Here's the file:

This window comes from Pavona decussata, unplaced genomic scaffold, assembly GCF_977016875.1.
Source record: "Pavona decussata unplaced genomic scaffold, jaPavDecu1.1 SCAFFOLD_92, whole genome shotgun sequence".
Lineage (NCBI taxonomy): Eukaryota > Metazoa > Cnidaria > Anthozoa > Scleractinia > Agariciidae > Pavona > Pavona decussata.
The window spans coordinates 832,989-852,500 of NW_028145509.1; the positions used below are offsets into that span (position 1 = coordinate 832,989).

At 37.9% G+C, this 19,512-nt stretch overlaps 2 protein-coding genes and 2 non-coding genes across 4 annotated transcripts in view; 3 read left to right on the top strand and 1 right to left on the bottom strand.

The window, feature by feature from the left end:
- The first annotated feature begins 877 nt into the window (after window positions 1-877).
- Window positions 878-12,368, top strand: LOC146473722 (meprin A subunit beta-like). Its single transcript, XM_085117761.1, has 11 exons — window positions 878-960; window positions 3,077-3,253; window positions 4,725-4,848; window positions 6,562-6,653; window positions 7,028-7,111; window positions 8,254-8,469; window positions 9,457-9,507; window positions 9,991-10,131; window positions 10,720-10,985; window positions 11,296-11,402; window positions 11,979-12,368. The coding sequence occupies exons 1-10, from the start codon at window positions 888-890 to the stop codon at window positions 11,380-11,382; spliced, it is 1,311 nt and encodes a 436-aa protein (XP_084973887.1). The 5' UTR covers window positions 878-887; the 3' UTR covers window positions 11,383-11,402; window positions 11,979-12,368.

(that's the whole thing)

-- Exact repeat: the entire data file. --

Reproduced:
This window comes from Pavona decussata, unplaced genomic scaffold, assembly GCF_977016875.1.
Source record: "Pavona decussata unplaced genomic scaffold, jaPavDecu1.1 SCAFFOLD_92, whole genome shotgun sequence".
Lineage (NCBI taxonomy): Eukaryota > Metazoa > Cnidaria > Anthozoa > Scleractinia > Agariciidae > Pavona > Pavona decussata.
The window spans coordinates 832,989-852,500 of NW_028145509.1; the positions used below are offsets into that span (position 1 = coordinate 832,989).

At 37.9% G+C, this 19,512-nt stretch overlaps 2 protein-coding genes and 2 non-coding genes across 4 annotated transcripts in view; 3 read left to right on the top strand and 1 right to left on the bottom strand.

The window, feature by feature from the left end:
- The first annotated feature begins 877 nt into the window (after window positions 1-877).
- Window positions 878-12,368, top strand: LOC146473722 (meprin A subunit beta-like). Its single transcript, XM_085117761.1, has 11 exons — window positions 878-960; window positions 3,077-3,253; window positions 4,725-4,848; window positions 6,562-6,653; window positions 7,028-7,111; window positions 8,254-8,469; window positions 9,457-9,507; window positions 9,991-10,131; window positions 10,720-10,985; window positions 11,296-11,402; window positions 11,979-12,368. The coding sequence occupies exons 1-10, from the start codon at window positions 888-890 to the stop codon at window positions 11,380-11,382; spliced, it is 1,311 nt and encodes a 436-aa protein (XP_084973887.1). The 5' UTR covers window positions 878-887; the 3' UTR covers window positions 11,383-11,402; window positions 11,979-12,368.